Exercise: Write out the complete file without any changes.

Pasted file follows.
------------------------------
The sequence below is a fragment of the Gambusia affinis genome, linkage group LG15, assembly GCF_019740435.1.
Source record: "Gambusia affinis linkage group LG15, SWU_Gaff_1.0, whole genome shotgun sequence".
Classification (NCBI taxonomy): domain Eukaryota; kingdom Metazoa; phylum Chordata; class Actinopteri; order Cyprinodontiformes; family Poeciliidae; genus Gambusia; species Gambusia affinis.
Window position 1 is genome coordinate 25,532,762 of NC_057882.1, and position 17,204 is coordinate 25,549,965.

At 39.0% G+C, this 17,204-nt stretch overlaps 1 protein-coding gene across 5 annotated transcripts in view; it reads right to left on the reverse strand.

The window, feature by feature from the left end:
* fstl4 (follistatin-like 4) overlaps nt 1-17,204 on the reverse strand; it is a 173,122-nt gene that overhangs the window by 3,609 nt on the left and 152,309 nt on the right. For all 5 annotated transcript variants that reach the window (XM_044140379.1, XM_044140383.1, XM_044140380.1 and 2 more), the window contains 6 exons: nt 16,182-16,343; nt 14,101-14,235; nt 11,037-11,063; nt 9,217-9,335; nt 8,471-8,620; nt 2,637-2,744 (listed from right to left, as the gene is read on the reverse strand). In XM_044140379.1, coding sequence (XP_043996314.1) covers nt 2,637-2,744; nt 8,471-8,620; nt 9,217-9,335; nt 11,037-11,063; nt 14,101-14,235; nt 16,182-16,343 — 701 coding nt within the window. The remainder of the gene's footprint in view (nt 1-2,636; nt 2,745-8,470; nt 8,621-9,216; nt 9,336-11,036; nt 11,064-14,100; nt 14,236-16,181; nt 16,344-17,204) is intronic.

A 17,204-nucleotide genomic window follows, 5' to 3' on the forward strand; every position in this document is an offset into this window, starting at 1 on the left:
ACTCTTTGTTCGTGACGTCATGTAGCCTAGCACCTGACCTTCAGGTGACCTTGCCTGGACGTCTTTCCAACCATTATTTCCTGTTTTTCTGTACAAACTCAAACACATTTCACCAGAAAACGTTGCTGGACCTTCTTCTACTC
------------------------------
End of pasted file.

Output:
The sequence below is a fragment of the Gambusia affinis genome, linkage group LG15, assembly GCF_019740435.1.
Source record: "Gambusia affinis linkage group LG15, SWU_Gaff_1.0, whole genome shotgun sequence".
Classification (NCBI taxonomy): domain Eukaryota; kingdom Metazoa; phylum Chordata; class Actinopteri; order Cyprinodontiformes; family Poeciliidae; genus Gambusia; species Gambusia affinis.
Window position 1 is genome coordinate 25,532,762 of NC_057882.1, and position 17,204 is coordinate 25,549,965.

At 39.0% G+C, this 17,204-nt stretch overlaps 1 protein-coding gene across 5 annotated transcripts in view; it reads right to left on the reverse strand.

The window, feature by feature from the left end:
* fstl4 (follistatin-like 4) overlaps nt 1-17,204 on the reverse strand; it is a 173,122-nt gene that overhangs the window by 3,609 nt on the left and 152,309 nt on the right. For all 5 annotated transcript variants that reach the window (XM_044140379.1, XM_044140383.1, XM_044140380.1 and 2 more), the window contains 6 exons: nt 16,182-16,343; nt 14,101-14,235; nt 11,037-11,063; nt 9,217-9,335; nt 8,471-8,620; nt 2,637-2,744 (listed from right to left, as the gene is read on the reverse strand). In XM_044140379.1, coding sequence (XP_043996314.1) covers nt 2,637-2,744; nt 8,471-8,620; nt 9,217-9,335; nt 11,037-11,063; nt 14,101-14,235; nt 16,182-16,343 — 701 coding nt within the window. The remainder of the gene's footprint in view (nt 1-2,636; nt 2,745-8,470; nt 8,621-9,216; nt 9,336-11,036; nt 11,064-14,100; nt 14,236-16,181; nt 16,344-17,204) is intronic.

A 17,204-nucleotide genomic window follows, 5' to 3' on the forward strand; every position in this document is an offset into this window, starting at 1 on the left:
ACTCTTTGTTCGTGACGTCATGTAGCCTAGCACCTGACCTTCAGGTGACCTTGCCTGGACGTCTTTCCAACCATTATTTCCTGTTTTTCTGTACAAACTCAAACACATTTCACCAGAAAACGTTGCTGGACCTTCTTCTACTC